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Can-can dancers, tea-time snacks and katakana confusion

by Mark Schreiber

Special To The Japan Times

In last month’s column, I looked at the origins of several famous Japanese product brands. Thinking back, perhaps the very first brand I noticed here was a confectioner named 文明堂 (Bunmeido). The company, a 老舗 (shinise, well-established shop), was founded in Nagasaki in 1900, taking its name from 文明開化 (bunmei kaika, the opening of Japan to “civilization and enlightenment”). This expression was used to put a positive spin on the import of newfangled Western ideas from around the start of the Meiji Period (1868-1912).

Nagasaki of course has long been associated with trade links with the West, which date back to the mid-16th century. In addition to firearms and Christianity, the Portuguese are credited with having introduced a number of baked foods, known collectively as 南蛮菓子 (nambangashi, “southern barbarian confections”), one of which was a spongy cake called pão de Castela, literally bread from Castile (a province in central Spain). Shortened to カステラ (castella), it became Bunmeido’s specialty. The company opened its first Tokyo outlet in 1914 and by 1925 had been designated 宮内庁御用達 (kunaicho goyōtashi, an official purveyor to the Imperial Household Agency).

But an adorable commercial jingle on TV deserves credit for spreading the company’s fame. In the early 1960s, an ad agency executive happened to attend a marionette performance by an Australian couple, the Bergs, and was charmed to see five puppets dancing the can-can to the overture from Jacques Offenbach’s operetta “Orpheus in the Underworld.”

The executive signed up the puppeteers for his client, Bunmeido, and for the next 40-plus years, every day around 3 p.m. (tea time) TV viewers viewed the Bergs’ “Can-can Cats” — referred to by some as 仔熊 (koguma, baby bears) — singing in falsetto voices that went:

カステラ一番 Castella ichiban,

電話は二番 Denwa wa niban,

三時のおやつは文明堂 Sanji no oyatsu wa Bunmeido.

(Castella is number one.

The telephone is number two.

It’s Bunmeido for the 3 o’clock snack.)

At each finale, the kittens hit the floor in the splits, leant forward and wiggled their tails in unison. This is 超カワイイ, (chō-kawaii, super-cute) as only Japanese can fully appreciate.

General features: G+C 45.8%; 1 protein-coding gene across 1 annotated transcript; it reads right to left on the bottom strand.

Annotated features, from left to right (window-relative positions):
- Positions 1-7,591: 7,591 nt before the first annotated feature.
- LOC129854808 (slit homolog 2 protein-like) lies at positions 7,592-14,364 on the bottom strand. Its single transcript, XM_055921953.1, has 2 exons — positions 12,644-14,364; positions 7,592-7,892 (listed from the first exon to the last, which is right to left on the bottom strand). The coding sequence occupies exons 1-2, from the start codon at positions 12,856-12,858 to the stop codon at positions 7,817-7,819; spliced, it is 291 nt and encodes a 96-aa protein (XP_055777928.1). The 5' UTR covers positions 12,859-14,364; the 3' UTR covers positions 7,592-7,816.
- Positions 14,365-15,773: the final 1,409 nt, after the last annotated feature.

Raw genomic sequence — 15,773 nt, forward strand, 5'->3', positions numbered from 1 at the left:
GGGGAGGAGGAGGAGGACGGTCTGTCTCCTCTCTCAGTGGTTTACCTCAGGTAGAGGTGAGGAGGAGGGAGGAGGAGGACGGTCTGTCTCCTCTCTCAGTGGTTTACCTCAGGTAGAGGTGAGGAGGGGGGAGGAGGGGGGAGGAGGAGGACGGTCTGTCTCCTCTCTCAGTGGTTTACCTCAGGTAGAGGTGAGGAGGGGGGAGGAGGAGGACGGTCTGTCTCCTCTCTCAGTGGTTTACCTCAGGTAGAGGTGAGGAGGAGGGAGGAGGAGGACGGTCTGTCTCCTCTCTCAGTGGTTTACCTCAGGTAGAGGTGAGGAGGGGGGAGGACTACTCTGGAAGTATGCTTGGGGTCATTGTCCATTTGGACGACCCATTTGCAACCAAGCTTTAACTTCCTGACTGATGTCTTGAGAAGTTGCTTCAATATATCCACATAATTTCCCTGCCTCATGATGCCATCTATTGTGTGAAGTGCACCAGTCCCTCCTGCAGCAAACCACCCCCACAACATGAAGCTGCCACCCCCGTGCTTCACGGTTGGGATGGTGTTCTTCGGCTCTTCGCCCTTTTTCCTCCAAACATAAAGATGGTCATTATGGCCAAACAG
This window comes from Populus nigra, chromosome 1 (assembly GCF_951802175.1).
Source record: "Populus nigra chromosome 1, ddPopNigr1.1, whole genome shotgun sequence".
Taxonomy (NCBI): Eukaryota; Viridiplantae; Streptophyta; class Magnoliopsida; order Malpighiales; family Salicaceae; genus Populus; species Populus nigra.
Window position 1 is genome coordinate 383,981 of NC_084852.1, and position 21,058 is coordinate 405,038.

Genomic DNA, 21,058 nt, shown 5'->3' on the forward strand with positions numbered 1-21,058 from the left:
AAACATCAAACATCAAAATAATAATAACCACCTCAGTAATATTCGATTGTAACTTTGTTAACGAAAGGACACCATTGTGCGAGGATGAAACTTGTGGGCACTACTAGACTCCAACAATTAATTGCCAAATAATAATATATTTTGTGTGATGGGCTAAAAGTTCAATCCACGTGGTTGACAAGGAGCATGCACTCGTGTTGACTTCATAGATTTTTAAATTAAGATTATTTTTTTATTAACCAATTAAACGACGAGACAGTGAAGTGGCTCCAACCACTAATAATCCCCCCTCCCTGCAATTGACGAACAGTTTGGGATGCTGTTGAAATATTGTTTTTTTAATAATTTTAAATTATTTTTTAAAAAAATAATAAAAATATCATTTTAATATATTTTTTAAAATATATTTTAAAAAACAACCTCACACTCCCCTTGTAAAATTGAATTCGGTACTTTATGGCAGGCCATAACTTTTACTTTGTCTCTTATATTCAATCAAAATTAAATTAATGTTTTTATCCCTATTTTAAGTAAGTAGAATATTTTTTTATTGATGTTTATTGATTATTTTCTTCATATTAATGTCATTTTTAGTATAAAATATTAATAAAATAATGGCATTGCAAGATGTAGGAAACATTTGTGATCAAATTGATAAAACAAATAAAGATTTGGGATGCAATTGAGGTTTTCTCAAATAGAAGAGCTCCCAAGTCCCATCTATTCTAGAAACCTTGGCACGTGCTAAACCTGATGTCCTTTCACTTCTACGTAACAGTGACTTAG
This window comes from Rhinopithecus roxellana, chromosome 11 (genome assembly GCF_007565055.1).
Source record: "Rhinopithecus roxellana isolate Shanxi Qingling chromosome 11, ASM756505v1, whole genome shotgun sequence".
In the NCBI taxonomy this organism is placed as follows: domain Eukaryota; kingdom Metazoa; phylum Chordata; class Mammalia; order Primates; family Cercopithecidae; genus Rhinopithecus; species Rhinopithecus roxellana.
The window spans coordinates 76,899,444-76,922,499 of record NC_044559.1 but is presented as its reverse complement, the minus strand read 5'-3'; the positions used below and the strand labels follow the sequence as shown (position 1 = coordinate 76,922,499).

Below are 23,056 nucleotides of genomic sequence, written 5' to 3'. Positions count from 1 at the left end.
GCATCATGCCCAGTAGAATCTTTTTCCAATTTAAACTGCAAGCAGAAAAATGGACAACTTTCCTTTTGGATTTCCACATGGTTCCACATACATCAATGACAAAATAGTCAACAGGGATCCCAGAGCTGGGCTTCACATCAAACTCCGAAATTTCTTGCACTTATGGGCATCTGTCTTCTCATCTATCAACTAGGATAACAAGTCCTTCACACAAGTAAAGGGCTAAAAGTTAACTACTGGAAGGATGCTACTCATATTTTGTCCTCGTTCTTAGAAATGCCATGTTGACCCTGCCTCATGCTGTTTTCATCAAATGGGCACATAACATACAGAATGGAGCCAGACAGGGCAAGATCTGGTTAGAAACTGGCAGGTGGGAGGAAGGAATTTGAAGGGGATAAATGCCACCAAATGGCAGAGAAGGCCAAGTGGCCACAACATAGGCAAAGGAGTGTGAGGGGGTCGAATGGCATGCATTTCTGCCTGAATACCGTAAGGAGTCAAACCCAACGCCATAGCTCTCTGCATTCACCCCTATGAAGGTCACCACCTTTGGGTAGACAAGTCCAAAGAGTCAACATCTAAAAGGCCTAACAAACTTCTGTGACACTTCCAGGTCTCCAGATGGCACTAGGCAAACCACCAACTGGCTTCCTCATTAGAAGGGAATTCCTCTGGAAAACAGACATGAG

While we’re on the subject of cake, I also recall my initial confusion between the words ケーキ (kēki, cake) and 景気 (keiki, business situation). The first time I encountered the term 景気が悪い (keiki ga warui) I had no idea what the speaker was complaining about. To my untrained ear, it sounded like he was saying ケーキが悪い (kēki ga warui). The former means business conditions are unfavorable; and the latter — unlikely to be used by anyone except an irate customer at a bakery — means the cake is defective.

Looking at the kanji for keiki, no one would be likely to infer that it relates to economic conditions. Kei, written with 日 (nichi, the sun) above 京 (kyō, capital), usually means a scene or view, as in 景色 (keshiki). And ki means spirit, atmosphere or mood.

So then keiki is one of those euphemisms we just have to accept as-is. In other words, 他言語には正確に合致する単語はないと考えられている (tagengo ni wa seikaku ni gacchi suru tango wa nai to kangaerareteiru, it is considered to have no exact equivalent in other languages).

Japanese certainly has no shortage of tricky homonyms. For instance, 公害 and 郊外 are both pronounced kōgai, but the first one (written “public damage”) means pollution and the latter (written “outskirts”) means suburb.

But at least with kanji such homonyms can be visually differentiated. Words written in katakana, on the other hand, have a maddening tendency to get truncated and spliced onto native Japanese or other foreign words, to form incomprehensible compounds.

Below I’ve listed several terms ending in kon, most of which derive from different foreign words.

• 合コン (gō-kon, short for 合同コンパ godo kompa or mixed company, a type of informal group-dating similar to the practice of blind dating in Western countries).

• .ジミ婚 (jimi-kon, an inexpensive, low-key wedding) combining 地味 (jimi, plain) and 結婚 (kekkon, marriage). Its opposite is ハデ婚 (hade-kon 派手, hade, loud or extravagant).

• パソコン (paso-kon, from パソナール コンピューター, personal computer).

• リモコン (rimo-kon, リモート コントロール, a remote-control unit).

• バリコン (bari-kon, variable condenser, a type of electrical capacitor).

• マーザーコン (māzā-kon, マーザー コンプレックス, Oedipus complex).

• エアコン (air conditioning).

Wouldn’t you agree that’s really kon-fusing?

  • Roan Suda

    Most interesting and informative as usual, Mark. Two quibbles: 1. The spellings of 景気 and ケーキ in both kana and romaji seem to indicate different vowels, but in fact they are the same: ee. The words differ in accent: keEKI vs. KEeki. 2. 郊外 ‘suburbs’ and 公害 ‘pollution’ are not entirely homophonous. According to the standard accent, the former is tonic, i.e. KOogai; the latter is atonic, i.e. koOGAI, with any following particle likewise having a high pitch. An accepted variant of 郊外 is, however, the same as 公害, though not, it seems, in Kyoto speech.

  • tomoko

    You translated “電話は二番” as “the telephone is number 2,” but actually, it should be “the telephone number is 2.” (Unless that’s what you meant by “the telephone is number 2,” but I doubt it…) Back then, you made phone calls through telephone operators, and their telephone number was “赤坂局2番” or “Akasaka Station #2.”